How Google Can Fix The Fake Review Problems

Penrose Library Google Places QR code
Penrose Library Google Places QR code (Photo credit: DUPenrose)

It seems pretty simple. If Google is interested in improving what many consider the massive problem of fake reviews posted on Google Plus for Business listings (Google Places and Maps) they could separate reviewers by verified and non-verified reviewers.

To verify a reviewer they could use the same process or a similar process to how a business is verified on Google Places. Just send then a code to their cell phone, or send them a letter with that code to their postal address.

Imagine the improvement in quality of reviews! Google could then at least list the city a reviewer is in for the public, and the “reviewer” would then have at least some sense of accountability. In the very near future it is highly likely you will be hearing about businesses suing other businesses over fake reviews (negative in nature) and Google being forced to release IP and other information on a reviewer.

If Google is truly concerned with the value of these reviews, they could implement this in a week. What are your thoughts?

Enhanced by Zemanta[schema type=”organization” orgtype=”Organization” url=”” name=”My One Call LLC” description=”A Denver area SEO and Sales Acceleration Firm” city=”Lafayette” state=”CO.” postalcode=”80026″ email=”” phone=”303 500 3053 ext 1″ ]

6 thoughts on “How Google Can Fix The Fake Review Problems”

  1. Have you seen Terillion? They are trying to solve this problem since the big boys in the review space (Yelp, Google, TripAdvisor, etc.) don’t seem to care all that much about verification or authenticity – it’s all about content and ad revenues for them.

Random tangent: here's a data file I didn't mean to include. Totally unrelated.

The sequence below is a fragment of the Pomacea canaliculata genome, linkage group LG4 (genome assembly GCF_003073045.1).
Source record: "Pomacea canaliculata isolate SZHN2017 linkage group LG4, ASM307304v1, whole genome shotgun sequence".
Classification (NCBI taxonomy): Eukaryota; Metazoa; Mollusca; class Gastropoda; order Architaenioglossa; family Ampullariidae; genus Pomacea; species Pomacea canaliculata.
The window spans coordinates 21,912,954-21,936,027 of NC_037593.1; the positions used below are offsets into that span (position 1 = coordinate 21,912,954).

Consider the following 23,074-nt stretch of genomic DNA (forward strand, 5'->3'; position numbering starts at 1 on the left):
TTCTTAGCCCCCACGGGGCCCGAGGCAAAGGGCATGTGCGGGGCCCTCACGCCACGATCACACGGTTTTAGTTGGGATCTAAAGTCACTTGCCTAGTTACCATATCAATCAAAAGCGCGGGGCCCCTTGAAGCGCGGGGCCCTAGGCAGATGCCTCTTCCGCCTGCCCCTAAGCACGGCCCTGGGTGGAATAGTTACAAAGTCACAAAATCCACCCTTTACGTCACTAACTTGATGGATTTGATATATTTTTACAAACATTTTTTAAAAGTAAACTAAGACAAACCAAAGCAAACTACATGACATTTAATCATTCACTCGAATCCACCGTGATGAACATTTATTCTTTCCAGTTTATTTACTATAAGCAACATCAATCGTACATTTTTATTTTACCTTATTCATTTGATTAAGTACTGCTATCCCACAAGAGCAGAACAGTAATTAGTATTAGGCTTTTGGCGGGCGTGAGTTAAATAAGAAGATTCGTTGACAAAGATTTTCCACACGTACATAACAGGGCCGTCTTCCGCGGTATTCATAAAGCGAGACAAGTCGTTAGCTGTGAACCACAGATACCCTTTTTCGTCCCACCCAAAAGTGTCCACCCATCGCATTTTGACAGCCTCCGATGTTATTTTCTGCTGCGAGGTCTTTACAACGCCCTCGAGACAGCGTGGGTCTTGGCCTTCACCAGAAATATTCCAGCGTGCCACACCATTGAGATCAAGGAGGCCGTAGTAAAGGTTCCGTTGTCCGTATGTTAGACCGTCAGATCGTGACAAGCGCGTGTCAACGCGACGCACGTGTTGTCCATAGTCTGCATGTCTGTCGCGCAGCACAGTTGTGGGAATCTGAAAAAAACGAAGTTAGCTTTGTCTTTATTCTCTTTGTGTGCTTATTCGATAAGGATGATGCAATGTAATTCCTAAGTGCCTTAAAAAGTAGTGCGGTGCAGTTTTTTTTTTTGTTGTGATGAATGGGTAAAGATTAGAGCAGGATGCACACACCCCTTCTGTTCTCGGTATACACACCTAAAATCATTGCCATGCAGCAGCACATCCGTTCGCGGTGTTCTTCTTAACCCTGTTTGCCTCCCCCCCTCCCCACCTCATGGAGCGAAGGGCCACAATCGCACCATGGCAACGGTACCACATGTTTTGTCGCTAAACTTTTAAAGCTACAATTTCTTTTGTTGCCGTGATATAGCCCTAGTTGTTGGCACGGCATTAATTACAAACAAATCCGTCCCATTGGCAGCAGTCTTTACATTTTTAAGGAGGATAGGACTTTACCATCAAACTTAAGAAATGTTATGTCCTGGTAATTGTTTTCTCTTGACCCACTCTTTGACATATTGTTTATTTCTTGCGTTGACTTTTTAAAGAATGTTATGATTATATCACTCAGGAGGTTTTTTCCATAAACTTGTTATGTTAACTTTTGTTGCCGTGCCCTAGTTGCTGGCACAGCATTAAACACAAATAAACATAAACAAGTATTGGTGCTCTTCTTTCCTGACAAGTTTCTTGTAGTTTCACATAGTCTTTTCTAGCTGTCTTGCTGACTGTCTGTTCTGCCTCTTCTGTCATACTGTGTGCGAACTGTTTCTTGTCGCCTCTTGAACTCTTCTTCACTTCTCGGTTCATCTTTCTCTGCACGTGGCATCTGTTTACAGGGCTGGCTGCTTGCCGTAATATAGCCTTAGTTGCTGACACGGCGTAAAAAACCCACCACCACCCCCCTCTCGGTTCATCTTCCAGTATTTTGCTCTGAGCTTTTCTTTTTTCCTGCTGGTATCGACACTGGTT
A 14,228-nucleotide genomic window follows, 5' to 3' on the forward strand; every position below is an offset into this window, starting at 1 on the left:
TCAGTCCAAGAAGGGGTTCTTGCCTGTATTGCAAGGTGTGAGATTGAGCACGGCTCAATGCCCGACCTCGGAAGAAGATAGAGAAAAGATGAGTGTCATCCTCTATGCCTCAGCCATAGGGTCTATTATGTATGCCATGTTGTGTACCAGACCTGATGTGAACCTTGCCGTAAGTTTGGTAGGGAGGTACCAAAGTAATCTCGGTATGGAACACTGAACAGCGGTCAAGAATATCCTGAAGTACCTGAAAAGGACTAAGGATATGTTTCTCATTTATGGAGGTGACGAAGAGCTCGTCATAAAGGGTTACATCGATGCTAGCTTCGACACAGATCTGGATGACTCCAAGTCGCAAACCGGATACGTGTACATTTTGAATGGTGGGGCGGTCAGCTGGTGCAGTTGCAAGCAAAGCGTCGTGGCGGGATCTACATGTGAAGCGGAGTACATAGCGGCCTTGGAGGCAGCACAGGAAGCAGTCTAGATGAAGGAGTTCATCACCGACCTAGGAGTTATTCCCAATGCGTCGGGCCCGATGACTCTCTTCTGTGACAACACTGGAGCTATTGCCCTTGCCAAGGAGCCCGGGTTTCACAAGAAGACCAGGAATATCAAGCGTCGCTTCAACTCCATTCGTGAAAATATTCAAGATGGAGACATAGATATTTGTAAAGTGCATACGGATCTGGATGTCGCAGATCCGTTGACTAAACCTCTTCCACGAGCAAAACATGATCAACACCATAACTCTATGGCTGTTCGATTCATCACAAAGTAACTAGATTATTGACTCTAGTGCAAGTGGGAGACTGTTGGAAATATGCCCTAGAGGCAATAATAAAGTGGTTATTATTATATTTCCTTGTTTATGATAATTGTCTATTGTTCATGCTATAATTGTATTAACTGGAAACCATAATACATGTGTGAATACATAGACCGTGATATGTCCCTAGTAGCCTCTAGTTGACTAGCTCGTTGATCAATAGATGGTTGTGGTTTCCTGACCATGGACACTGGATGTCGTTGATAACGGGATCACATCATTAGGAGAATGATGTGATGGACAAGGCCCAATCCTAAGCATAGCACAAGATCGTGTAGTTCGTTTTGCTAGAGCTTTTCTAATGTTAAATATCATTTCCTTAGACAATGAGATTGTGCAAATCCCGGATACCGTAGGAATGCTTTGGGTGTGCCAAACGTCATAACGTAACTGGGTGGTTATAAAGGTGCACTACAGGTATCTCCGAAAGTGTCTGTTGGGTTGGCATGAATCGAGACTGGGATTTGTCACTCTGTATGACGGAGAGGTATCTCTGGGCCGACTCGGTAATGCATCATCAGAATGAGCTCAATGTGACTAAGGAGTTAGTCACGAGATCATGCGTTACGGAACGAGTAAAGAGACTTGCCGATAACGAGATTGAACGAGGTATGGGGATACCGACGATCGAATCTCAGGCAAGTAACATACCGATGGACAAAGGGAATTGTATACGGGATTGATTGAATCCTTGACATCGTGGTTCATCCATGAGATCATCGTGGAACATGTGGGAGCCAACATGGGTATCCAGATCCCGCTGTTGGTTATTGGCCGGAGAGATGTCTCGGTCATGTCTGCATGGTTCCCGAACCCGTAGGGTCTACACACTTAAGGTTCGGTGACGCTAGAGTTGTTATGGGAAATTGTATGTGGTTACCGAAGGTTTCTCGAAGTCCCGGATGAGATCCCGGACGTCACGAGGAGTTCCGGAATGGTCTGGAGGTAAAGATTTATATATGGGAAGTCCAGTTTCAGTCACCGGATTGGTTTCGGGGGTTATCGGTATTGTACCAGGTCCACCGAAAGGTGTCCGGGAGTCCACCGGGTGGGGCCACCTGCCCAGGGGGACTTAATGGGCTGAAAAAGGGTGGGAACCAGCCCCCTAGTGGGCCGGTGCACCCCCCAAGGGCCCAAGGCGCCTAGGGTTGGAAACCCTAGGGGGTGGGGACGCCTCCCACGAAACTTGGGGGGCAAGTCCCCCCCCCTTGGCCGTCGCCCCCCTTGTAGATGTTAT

2. Looks like a good idea. But how does it prevent a business from posting fake reviews, and how would it stop a competitor from posting a fake negative review?

  3. I am all for it! We work hard on getting real customer reviews on Google and other sites, and when I see what appears to clearly be fake reviews posted it just tears my pants!

  4. One of the main reasons that fake reviews are so prevalent is because they are so easy to create. Most review sites don’t even require you to be in the same country as the business, let alone have ever visited it. Terillion’s stuff takes care of this huge part of the problem by limiting reviews to only be able to be created on-site, at the point of purchase. As you mention, this doesn’t completely eliminate the possibility of employees or competitors leaving fake reviews of a business, but it makes it a lot harder. In the case of owners or employees leaving fake reviews, businesses are prevented from posting fake reviews partly by contract, but also by Terillion’s reliability index algorithms, which include human eyes double-checking every review, checking phone numbers, unique device IDs, geo-tags, and multiple other data points.
    In the case of competitors, if a competitor takes the time to go into the business, and then leaves a nasty review, as long as it doesn’t have obscenities, it may get published. The problem most companies seem to have with reviews isn’t that they get one bad review, it’s that it’s so difficult for customers to leave reviews, that you only get three kinds: super happy customers, super pissed off customers, and fake reviews. Terillion’s biggest goal is to make it easier for customers to leave reviews, so that there are enough reviews out there to provide a fair and accurate representation of the business, not one that is based on a handful of reviews created by the extremes.

  5. Brent, all of that makes great sense. I hope businesses will jump on the band wagon. Are you associated with Terillion or just a huge fan?

  6. I only read reviews or testimonials that are filtered by I have seen reviews filtered by TS on Yelp and Google+. Testimonial Shield verifies every review and testimonial weeds out the BS…

Leave a Reply

Your email address will not be published. Required fields are marked *